Fig.8 illustrates an example of a coherence spectrum calculated from the data and signals of a walking person as shown in Fig. 6. In Fig.8 the vertical axis represents the coherence between two signals and the horizontal axis represents the frequency in [Hz]. The coherence is a normalized cross-spectral density of two signals, which results in values between zero and one that indicates how well two signals correspond, or, in other words, are a measure of the similarity of two signals, at a specific frequency, wherein the highest coherence value corresponds to the largest similarity or matching between the two signals. The coherence is for example calculated by using Welch's averaged, modified periodogram method. Fig.8 displays a graph which represents the coherence spectrum between the accelerometer vector magnitude and the accelerometer signal of an individual axis. It can be observed from peaks 71, 72, 73 and 74 that the coherence has a value above 0.9 at both the step frequency and the stride frequency, whereas at the respiration frequency the coherence has a value below 0.8. If the similarity between the vector magnitude signal and the single axis accelerometer signal is high at a specific frequency, thus showing a high coherence value, then in this case at that specific frequency the inertial contribution to the single axis accelerometer signal is relatively large . Because the vector magnitude signal is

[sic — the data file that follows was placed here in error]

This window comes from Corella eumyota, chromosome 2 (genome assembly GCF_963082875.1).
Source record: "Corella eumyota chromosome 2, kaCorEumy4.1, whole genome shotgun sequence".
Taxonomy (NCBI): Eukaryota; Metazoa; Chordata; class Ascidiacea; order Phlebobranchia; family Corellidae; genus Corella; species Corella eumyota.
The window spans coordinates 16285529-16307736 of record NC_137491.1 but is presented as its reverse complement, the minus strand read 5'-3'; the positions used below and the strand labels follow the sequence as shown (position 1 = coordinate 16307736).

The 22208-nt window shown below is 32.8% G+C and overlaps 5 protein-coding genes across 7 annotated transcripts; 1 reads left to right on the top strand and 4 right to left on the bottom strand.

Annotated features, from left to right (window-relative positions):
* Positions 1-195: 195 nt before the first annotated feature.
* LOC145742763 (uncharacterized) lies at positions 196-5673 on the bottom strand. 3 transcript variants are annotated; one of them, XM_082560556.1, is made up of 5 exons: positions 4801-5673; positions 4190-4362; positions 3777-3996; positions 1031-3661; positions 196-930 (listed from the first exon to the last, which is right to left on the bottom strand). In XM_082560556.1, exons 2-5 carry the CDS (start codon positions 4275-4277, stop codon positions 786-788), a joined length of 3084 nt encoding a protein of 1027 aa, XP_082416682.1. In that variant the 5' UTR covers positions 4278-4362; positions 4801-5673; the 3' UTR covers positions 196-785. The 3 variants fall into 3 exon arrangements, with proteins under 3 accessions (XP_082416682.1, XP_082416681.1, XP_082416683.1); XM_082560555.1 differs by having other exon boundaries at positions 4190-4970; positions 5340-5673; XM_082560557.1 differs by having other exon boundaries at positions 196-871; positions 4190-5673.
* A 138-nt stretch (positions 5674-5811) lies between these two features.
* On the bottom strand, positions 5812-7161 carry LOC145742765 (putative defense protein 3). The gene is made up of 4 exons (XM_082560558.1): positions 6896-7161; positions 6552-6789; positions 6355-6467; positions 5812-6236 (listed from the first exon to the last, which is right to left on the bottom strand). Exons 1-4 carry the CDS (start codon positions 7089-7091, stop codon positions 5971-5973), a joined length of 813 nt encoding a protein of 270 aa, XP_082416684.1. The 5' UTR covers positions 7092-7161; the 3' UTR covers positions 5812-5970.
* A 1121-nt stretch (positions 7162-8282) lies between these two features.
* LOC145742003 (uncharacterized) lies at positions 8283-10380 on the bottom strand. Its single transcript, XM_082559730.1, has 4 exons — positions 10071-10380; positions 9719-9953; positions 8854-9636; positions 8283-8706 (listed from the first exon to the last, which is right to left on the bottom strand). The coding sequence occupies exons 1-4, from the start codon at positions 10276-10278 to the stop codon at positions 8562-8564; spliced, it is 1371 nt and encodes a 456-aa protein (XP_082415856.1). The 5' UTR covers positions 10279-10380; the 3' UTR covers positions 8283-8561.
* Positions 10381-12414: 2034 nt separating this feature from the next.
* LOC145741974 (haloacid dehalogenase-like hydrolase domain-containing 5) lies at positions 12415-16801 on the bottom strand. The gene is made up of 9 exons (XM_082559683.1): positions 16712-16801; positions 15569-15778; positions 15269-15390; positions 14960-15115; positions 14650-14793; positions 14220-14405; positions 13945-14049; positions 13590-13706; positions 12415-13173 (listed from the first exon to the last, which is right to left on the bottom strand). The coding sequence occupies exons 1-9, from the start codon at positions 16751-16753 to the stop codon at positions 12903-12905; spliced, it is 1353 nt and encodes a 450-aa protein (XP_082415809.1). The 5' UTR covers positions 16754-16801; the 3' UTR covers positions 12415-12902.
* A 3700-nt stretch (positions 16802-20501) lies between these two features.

representative for the inertial contributions with the relatively largest values, a high coherence value corresponds to and represents the largest inertial contribution, which is in this example the inertial contribution due to walking. A similar approach can be used to filter alternatively or simultaneously the inertial contributions due to heart beat movements by extracting the heart beat frequency from the vector magnitude signal using for example the power spectrum and/or coherence spectrum methods.